Liz made a trip to Zambia, Africa in 2007 and met a little boy named Kennedy.
Kennedy is the boy in the painting. When Kennedy was three years old he lost both of his parents to AIDS and was later found struggling to survive alone with his older brother and sister.
Liz explains that while she was filming, she noticed Kennedy climb into the arms of the man who was portraying the Savior.
She explains, "As I stood watching them, Kennedy turned towards me and our eyes met. At that moment I knew it wasn't hopeless. I realized that the Savior could fix not only the problems of Africa, but of the whole world... and we can be His hands to do it.
For the first time in my life I felt what Isaiah meant when he said, "He will swallow up death in victory; and the Lord GOD will wipe away tears from off all faces." To Kennedy and all who struggle to understand why, I promise that God has not forgotten you. "
- Liz Lemon Swindle.
Having similar experiences while meeting many families who have dealt with AIDS in Ghana, this painting really touches me. I can't stop looking at it. It feels a whole lot different when you have actually met these children. You have held their hands, they have played with your hair, blew you kisses and hugged you constantly. It's a different feeling when you have actually smelled the air in Africa, seen the destruction and poverty, seen the struggle and the trials that these people try to overcome from sun up to sun down. Discovering all of this hits you hard. You become one of them because your heart goes many places. I hated to leave Africa.
It killed me. Literally killed me.
I remembered my last day in Ghana I spent with my little crew of boys, Godfred, Issack and Jacob. They couldn't have been more perfect. They amazed me with the closeness and love they had for one another. They grew past being friends and became brothers. Even though they didn't have the best life at home, they knew they had it good because they had each other. They were such an example to me.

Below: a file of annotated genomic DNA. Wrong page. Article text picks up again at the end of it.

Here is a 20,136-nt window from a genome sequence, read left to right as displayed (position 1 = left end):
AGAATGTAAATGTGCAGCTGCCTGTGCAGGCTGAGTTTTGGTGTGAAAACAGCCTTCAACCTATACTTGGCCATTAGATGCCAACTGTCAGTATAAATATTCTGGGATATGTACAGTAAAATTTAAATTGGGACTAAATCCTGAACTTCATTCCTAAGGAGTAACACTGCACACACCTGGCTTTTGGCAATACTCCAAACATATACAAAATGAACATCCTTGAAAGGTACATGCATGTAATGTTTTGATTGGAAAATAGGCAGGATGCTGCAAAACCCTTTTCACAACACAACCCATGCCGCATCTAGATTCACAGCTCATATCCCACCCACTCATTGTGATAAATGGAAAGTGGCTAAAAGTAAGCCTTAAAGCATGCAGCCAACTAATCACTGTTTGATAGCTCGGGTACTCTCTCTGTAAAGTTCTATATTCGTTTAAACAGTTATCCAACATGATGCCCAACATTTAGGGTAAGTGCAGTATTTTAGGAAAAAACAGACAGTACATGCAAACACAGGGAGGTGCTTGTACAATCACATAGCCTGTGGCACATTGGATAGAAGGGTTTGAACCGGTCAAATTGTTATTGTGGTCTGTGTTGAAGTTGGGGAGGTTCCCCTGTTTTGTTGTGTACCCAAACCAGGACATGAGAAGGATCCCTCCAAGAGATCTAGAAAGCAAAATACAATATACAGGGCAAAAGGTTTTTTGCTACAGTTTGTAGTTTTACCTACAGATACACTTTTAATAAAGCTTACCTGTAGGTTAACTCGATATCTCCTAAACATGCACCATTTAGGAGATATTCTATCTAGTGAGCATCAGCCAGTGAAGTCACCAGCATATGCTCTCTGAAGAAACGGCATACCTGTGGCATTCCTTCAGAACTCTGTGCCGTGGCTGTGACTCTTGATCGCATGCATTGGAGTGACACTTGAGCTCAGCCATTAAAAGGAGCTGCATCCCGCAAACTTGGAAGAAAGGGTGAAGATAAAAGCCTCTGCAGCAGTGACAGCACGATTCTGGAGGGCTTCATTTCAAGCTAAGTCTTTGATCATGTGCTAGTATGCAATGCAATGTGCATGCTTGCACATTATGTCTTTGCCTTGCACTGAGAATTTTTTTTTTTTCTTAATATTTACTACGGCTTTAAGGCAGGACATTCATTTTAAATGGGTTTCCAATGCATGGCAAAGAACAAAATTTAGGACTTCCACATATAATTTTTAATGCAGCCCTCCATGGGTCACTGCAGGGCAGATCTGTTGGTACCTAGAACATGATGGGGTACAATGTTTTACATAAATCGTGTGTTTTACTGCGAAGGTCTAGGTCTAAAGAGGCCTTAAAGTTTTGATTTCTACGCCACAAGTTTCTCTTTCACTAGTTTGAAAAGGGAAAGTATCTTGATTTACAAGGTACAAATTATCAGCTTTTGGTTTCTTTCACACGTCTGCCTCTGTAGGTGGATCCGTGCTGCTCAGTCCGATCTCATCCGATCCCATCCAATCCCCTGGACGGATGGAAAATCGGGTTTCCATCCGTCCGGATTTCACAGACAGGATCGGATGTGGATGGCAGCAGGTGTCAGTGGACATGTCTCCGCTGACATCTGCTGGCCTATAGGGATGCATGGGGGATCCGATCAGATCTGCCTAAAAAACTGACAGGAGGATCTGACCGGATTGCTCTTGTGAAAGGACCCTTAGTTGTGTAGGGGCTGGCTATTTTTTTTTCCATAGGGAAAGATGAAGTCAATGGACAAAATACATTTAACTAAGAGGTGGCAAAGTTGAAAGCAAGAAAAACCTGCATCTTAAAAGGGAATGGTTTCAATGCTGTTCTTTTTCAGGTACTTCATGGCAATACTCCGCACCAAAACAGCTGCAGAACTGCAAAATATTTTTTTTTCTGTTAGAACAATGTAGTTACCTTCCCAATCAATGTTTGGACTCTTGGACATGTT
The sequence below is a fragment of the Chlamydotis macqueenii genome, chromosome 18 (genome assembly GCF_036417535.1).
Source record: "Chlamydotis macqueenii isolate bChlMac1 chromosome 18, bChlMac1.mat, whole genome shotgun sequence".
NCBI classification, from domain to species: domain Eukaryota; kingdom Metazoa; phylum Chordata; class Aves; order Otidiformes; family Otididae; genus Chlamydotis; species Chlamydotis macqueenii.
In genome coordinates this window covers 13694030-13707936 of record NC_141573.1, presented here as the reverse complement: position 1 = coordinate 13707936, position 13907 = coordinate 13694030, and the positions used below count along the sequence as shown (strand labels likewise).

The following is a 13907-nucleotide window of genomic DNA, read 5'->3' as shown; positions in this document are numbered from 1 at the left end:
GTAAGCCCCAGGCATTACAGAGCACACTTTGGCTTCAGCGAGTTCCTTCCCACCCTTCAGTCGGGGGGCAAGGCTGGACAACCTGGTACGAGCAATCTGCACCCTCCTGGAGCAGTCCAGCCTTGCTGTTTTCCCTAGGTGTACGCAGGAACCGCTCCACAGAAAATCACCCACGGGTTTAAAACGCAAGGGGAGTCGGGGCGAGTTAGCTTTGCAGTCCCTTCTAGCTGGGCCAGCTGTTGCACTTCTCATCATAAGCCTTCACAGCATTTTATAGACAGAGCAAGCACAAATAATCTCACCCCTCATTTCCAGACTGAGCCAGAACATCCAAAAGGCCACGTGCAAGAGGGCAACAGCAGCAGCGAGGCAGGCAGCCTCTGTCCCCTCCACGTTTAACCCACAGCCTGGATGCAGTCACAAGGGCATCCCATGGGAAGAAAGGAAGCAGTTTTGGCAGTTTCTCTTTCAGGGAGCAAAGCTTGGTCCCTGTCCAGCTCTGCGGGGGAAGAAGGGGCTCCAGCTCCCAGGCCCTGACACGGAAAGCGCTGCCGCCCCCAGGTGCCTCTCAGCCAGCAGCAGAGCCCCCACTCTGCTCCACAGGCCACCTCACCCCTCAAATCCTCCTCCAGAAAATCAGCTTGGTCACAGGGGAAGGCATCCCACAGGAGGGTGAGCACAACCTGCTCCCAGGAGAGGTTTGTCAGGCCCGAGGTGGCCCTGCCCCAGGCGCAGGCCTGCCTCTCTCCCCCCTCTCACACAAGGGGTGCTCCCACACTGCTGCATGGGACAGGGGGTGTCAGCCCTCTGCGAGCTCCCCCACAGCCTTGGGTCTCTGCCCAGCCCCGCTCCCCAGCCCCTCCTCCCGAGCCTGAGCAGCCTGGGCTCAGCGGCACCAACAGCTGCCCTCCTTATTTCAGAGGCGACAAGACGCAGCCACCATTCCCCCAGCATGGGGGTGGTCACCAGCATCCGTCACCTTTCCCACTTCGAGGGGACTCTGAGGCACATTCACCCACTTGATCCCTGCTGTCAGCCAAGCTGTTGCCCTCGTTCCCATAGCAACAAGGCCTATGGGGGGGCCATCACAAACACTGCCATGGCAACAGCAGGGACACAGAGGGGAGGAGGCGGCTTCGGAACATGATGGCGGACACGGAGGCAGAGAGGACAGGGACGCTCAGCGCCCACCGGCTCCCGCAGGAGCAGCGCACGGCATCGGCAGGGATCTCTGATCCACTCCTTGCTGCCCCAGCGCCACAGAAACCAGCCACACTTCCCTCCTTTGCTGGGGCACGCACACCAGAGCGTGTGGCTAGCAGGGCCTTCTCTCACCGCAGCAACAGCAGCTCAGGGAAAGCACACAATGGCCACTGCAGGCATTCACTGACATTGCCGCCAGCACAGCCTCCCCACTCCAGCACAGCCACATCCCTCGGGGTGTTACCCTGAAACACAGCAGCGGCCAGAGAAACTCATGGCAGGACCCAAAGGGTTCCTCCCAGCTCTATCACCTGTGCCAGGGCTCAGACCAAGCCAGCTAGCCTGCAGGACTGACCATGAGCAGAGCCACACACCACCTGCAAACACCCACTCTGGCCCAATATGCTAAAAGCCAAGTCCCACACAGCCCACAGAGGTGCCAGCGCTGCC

Before we all said our last goodbyes we got in a huge huddle and sat silent for a little bit while hugging. Very quietly, Godfred admitted, "I think I am going to cry." Right when he said it, I lost it. And they lost it. And we all just sat there crying and I felt so helpless. I have never felt like that in my life. I hated every moment of it. But at the same time I felt so grateful to have met these kids because is many ways, they have touched my life and changed me. And everything new and improved about me, I owe to them. I will never forget that moment we had on the side of the road in Africa. I will never forget my boys and thankfully I can't because they call me just about everyday thanks to their calling cards.
These people are special. They are worth everything. Even when at times you feel helpless and you feel like you are not doing enough. At least you are doing something.
so don't forget about them. And don't rely on others to doing the work for you.
You don't have to travel far to help. You can do little things right there in your very own home.
Journey began once my friend Jami and I arrived in
The airport was terrifying. Policemen held their AK-47's holding no smiles upon their faces and though English is Ghana's first language, their thick African accents threw me off and that's when I officially became an "Abrunie."
Welcome to Ghana white person. Out of my element and into a world of adventure.
Home Away from Home.
It starts with a taxi ride. I wrote an email to my mom saying she should be more concerned about me getting drilled by another taxi on the rode then by being taken with a machete. Ghana has no traffic laws. Stop signs are non existent. Taxi's drive as they please. Horns are no big deal. I believe you hear about 10 horns within 10 seconds everyday. Do the math. Horns are blown to alert others that our taxi is coming through and there is no stopping us. Or sometimes they blow horns to scare the living daylight out of pedestrians. They have no mercy on the road.